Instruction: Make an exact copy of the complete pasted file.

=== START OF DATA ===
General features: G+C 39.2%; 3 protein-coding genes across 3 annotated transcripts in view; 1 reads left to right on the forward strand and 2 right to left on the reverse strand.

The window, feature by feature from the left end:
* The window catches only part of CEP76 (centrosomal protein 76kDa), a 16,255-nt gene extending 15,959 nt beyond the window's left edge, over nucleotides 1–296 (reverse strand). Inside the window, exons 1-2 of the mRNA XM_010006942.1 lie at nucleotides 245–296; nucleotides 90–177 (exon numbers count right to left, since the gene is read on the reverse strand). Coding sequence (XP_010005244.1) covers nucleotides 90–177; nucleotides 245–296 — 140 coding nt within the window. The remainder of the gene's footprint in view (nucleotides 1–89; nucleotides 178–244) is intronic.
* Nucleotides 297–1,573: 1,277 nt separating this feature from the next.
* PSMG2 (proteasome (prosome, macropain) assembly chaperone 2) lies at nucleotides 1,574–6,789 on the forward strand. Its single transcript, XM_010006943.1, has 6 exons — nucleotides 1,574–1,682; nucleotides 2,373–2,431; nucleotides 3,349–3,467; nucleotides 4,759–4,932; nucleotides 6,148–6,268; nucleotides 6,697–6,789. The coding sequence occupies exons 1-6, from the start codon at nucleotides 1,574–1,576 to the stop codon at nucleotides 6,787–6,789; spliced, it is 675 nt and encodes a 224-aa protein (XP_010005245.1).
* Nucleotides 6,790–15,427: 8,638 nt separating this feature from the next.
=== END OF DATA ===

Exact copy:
General features: G+C 39.2%; 3 protein-coding genes across 3 annotated transcripts in view; 1 reads left to right on the forward strand and 2 right to left on the reverse strand.

The window, feature by feature from the left end:
* The window catches only part of CEP76 (centrosomal protein 76kDa), a 16,255-nt gene extending 15,959 nt beyond the window's left edge, over nucleotides 1–296 (reverse strand). Inside the window, exons 1-2 of the mRNA XM_010006942.1 lie at nucleotides 245–296; nucleotides 90–177 (exon numbers count right to left, since the gene is read on the reverse strand). Coding sequence (XP_010005244.1) covers nucleotides 90–177; nucleotides 245–296 — 140 coding nt within the window. The remainder of the gene's footprint in view (nucleotides 1–89; nucleotides 178–244) is intronic.
* Nucleotides 297–1,573: 1,277 nt separating this feature from the next.
* PSMG2 (proteasome (prosome, macropain) assembly chaperone 2) lies at nucleotides 1,574–6,789 on the forward strand. Its single transcript, XM_010006943.1, has 6 exons — nucleotides 1,574–1,682; nucleotides 2,373–2,431; nucleotides 3,349–3,467; nucleotides 4,759–4,932; nucleotides 6,148–6,268; nucleotides 6,697–6,789. The coding sequence occupies exons 1-6, from the start codon at nucleotides 1,574–1,576 to the stop codon at nucleotides 6,787–6,789; spliced, it is 675 nt and encodes a 224-aa protein (XP_010005245.1).
* Nucleotides 6,790–15,427: 8,638 nt separating this feature from the next.